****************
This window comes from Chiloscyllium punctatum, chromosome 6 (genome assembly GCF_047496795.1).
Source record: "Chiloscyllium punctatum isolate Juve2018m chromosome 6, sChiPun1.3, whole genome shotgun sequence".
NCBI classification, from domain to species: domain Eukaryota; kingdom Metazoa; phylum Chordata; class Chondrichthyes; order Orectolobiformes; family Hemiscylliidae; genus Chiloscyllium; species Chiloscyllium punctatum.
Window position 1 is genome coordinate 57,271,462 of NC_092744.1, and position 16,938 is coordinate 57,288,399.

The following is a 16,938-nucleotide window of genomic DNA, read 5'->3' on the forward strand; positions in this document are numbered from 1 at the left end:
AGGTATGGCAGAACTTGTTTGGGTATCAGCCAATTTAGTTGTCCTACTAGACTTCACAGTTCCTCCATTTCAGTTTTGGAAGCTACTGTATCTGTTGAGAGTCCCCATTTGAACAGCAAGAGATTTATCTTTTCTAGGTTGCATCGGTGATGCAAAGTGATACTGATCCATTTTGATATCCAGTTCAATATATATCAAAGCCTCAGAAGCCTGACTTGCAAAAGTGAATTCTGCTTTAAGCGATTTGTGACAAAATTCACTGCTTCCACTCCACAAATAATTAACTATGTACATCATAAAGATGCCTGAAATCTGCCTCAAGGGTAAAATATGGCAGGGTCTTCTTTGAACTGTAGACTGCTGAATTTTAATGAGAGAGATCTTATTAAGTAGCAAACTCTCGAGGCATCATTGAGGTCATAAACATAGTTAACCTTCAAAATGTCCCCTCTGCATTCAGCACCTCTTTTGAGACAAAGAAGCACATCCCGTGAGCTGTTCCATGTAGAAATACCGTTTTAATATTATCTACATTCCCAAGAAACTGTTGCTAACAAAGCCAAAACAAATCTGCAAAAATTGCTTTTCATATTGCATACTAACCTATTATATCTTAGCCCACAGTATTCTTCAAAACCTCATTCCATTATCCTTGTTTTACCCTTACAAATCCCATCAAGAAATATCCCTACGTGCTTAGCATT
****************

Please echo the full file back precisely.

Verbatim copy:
This window comes from Chiloscyllium punctatum, chromosome 6 (genome assembly GCF_047496795.1).
Source record: "Chiloscyllium punctatum isolate Juve2018m chromosome 6, sChiPun1.3, whole genome shotgun sequence".
NCBI classification, from domain to species: domain Eukaryota; kingdom Metazoa; phylum Chordata; class Chondrichthyes; order Orectolobiformes; family Hemiscylliidae; genus Chiloscyllium; species Chiloscyllium punctatum.
Window position 1 is genome coordinate 57,271,462 of NC_092744.1, and position 16,938 is coordinate 57,288,399.

The following is a 16,938-nucleotide window of genomic DNA, read 5'->3' on the forward strand; positions in this document are numbered from 1 at the left end:
AGGTATGGCAGAACTTGTTTGGGTATCAGCCAATTTAGTTGTCCTACTAGACTTCACAGTTCCTCCATTTCAGTTTTGGAAGCTACTGTATCTGTTGAGAGTCCCCATTTGAACAGCAAGAGATTTATCTTTTCTAGGTTGCATCGGTGATGCAAAGTGATACTGATCCATTTTGATATCCAGTTCAATATATATCAAAGCCTCAGAAGCCTGACTTGCAAAAGTGAATTCTGCTTTAAGCGATTTGTGACAAAATTCACTGCTTCCACTCCACAAATAATTAACTATGTACATCATAAAGATGCCTGAAATCTGCCTCAAGGGTAAAATATGGCAGGGTCTTCTTTGAACTGTAGACTGCTGAATTTTAATGAGAGAGATCTTATTAAGTAGCAAACTCTCGAGGCATCATTGAGGTCATAAACATAGTTAACCTTCAAAATGTCCCCTCTGCATTCAGCACCTCTTTTGAGACAAAGAAGCACATCCCGTGAGCTGTTCCATGTAGAAATACCGTTTTAATATTATCTACATTCCCAAGAAACTGTTGCTAACAAAGCCAAAACAAATCTGCAAAAATTGCTTTTCATATTGCATACTAACCTATTATATCTTAGCCCACAGTATTCTTCAAAACCTCATTCCATTATCCTTGTTTTACCCTTACAAATCCCATCAAGAAATATCCCTACGTGCTTAGCATT